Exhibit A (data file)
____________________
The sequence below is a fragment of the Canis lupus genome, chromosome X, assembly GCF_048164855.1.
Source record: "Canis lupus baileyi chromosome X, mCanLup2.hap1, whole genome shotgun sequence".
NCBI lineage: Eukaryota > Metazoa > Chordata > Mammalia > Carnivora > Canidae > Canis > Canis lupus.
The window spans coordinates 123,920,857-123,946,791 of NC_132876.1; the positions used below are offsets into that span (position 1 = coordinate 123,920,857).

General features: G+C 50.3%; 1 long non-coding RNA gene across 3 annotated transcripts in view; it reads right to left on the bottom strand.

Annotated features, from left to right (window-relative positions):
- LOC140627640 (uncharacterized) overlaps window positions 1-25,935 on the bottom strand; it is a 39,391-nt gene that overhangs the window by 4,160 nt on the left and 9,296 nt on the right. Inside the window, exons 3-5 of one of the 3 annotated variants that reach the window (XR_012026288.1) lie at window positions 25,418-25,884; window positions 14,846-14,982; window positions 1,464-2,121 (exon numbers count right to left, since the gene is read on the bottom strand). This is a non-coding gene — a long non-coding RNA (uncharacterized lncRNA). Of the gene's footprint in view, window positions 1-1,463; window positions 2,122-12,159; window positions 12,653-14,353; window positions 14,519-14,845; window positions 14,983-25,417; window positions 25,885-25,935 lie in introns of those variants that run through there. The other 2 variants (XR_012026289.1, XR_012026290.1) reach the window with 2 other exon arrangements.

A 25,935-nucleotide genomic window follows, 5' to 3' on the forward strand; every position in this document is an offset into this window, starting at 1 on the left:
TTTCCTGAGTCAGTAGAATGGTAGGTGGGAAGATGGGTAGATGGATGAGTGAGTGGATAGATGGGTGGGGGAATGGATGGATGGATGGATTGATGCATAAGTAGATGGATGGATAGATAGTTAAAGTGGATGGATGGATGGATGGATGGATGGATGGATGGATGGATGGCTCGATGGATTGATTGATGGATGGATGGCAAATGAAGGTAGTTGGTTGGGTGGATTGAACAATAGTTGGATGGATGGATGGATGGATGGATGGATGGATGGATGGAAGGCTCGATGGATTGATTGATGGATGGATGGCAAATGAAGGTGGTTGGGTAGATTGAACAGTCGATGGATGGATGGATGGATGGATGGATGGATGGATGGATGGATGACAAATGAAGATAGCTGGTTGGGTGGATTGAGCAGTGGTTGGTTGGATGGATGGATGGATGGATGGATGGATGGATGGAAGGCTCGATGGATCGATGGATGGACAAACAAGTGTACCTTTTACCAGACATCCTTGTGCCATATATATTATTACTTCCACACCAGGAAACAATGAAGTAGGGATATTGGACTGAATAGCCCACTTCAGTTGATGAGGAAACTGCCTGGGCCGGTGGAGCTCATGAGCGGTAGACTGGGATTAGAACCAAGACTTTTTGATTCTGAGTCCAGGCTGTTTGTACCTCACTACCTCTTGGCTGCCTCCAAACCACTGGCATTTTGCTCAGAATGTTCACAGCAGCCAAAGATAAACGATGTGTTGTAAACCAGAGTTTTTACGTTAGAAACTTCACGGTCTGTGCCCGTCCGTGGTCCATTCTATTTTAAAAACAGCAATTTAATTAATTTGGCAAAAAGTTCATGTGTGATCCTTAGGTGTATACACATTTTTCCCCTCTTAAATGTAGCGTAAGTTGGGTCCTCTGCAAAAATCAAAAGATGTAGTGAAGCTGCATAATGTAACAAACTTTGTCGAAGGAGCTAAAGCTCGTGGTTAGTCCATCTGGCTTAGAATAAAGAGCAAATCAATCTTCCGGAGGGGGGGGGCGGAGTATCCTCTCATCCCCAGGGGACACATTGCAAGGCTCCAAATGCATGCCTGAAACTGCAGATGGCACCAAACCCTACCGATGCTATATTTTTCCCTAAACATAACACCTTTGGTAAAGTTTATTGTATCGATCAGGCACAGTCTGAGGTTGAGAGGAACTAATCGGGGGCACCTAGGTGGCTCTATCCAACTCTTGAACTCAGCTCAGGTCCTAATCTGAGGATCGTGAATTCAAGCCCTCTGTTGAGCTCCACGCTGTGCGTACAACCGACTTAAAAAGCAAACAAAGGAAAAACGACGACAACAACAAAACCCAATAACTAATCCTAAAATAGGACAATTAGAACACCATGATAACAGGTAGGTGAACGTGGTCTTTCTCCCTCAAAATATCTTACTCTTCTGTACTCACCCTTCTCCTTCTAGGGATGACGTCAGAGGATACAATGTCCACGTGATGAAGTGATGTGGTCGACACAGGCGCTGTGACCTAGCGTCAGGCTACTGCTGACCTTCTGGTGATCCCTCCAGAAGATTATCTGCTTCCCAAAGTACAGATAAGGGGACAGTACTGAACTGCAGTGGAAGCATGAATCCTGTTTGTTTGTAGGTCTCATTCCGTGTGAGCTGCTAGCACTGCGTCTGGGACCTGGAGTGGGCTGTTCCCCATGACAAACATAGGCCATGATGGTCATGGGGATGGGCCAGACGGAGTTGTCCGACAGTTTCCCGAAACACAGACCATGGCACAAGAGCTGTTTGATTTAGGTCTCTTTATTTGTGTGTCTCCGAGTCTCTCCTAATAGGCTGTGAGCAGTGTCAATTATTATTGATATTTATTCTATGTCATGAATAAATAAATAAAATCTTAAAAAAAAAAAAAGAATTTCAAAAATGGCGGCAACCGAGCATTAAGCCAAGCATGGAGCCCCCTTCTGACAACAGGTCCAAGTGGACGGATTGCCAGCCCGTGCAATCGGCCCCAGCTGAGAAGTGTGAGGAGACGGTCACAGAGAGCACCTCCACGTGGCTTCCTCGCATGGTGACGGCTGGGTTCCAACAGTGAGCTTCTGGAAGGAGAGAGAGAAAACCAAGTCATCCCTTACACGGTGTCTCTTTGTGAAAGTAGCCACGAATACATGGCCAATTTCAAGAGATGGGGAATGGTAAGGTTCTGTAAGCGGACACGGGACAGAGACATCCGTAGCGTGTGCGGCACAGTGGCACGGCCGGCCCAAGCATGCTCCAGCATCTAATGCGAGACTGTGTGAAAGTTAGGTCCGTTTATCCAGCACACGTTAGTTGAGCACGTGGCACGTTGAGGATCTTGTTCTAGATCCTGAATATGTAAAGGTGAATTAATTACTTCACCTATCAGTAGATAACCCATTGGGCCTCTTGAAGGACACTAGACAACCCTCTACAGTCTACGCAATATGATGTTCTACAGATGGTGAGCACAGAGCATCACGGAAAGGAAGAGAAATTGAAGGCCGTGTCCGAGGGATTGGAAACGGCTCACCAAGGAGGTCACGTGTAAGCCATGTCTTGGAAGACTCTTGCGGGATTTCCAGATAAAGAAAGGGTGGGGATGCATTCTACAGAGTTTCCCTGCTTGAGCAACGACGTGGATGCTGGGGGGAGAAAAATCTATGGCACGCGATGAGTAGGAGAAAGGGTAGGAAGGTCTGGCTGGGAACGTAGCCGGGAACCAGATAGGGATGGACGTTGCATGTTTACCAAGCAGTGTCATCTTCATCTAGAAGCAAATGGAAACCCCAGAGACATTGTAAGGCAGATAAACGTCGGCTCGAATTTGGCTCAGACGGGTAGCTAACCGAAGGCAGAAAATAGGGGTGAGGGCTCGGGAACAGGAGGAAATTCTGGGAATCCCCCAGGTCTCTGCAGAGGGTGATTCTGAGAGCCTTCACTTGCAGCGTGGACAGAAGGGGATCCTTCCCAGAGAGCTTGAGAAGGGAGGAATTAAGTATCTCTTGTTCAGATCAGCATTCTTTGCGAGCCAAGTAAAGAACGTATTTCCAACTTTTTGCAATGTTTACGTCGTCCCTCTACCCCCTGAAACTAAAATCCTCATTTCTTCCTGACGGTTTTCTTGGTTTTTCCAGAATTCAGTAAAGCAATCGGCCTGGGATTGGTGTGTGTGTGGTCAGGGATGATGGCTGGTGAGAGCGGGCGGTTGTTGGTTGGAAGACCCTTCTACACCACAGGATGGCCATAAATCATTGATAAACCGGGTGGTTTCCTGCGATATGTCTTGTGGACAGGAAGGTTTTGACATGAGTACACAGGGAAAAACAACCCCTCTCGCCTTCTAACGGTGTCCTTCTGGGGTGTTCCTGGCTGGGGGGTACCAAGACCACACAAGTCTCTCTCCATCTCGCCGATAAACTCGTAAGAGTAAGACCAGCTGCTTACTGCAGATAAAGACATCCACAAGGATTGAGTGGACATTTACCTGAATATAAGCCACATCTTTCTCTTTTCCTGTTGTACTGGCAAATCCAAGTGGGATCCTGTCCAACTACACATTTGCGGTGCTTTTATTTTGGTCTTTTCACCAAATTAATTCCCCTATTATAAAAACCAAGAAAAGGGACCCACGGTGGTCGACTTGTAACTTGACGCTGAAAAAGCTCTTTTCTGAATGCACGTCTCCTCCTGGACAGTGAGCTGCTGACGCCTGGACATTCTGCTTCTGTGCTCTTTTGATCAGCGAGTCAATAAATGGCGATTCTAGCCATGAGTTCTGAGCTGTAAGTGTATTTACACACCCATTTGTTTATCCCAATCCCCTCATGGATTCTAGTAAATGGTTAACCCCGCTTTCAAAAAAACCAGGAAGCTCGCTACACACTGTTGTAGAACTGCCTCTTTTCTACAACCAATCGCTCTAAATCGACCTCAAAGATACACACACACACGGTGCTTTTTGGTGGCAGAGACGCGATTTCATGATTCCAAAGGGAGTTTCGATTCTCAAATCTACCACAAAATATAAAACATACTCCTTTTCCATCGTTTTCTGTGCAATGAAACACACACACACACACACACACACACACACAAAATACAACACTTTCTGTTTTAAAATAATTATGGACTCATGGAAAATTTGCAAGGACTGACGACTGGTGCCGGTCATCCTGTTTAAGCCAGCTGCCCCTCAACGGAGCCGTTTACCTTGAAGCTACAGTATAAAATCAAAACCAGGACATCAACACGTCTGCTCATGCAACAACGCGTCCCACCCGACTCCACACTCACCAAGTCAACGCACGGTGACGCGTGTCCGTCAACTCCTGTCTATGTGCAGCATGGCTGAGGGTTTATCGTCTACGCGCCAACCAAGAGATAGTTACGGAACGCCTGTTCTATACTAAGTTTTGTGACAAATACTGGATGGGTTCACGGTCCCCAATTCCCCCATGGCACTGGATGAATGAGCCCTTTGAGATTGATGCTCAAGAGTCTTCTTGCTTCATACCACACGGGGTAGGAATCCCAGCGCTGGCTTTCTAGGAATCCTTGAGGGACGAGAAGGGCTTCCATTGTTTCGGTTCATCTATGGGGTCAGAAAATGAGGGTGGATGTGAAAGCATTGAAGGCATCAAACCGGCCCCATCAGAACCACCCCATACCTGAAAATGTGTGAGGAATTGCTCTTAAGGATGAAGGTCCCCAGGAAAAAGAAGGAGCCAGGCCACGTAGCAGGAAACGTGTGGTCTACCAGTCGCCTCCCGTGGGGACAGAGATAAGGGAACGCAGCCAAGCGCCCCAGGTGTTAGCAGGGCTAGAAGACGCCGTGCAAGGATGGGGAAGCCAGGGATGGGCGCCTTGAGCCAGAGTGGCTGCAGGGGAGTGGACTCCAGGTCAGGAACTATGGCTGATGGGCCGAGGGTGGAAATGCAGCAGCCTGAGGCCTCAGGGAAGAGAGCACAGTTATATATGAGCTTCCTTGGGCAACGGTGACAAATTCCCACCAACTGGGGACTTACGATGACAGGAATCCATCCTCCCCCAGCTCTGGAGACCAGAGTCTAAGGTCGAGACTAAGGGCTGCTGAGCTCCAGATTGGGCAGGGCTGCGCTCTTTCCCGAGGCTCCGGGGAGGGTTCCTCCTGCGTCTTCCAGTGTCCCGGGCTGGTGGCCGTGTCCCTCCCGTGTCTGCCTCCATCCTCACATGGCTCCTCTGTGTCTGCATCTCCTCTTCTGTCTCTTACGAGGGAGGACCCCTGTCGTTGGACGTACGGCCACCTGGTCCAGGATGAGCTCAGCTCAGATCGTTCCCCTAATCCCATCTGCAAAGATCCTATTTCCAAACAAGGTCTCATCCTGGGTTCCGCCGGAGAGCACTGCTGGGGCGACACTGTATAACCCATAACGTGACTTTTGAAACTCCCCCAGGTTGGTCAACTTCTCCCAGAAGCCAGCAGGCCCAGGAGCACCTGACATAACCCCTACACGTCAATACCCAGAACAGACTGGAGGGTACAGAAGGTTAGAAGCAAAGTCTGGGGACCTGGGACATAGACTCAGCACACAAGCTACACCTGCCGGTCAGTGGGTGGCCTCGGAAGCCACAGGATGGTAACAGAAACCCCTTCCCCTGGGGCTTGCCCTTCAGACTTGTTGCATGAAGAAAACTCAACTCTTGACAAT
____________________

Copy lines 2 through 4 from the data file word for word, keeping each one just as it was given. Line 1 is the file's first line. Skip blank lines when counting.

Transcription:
Source record: "Canis lupus baileyi chromosome X, mCanLup2.hap1, whole genome shotgun sequence".
NCBI lineage: Eukaryota > Metazoa > Chordata > Mammalia > Carnivora > Canidae > Canis > Canis lupus.
The window spans coordinates 123,920,857-123,946,791 of NC_132876.1; the positions used below are offsets into that span (position 1 = coordinate 123,920,857).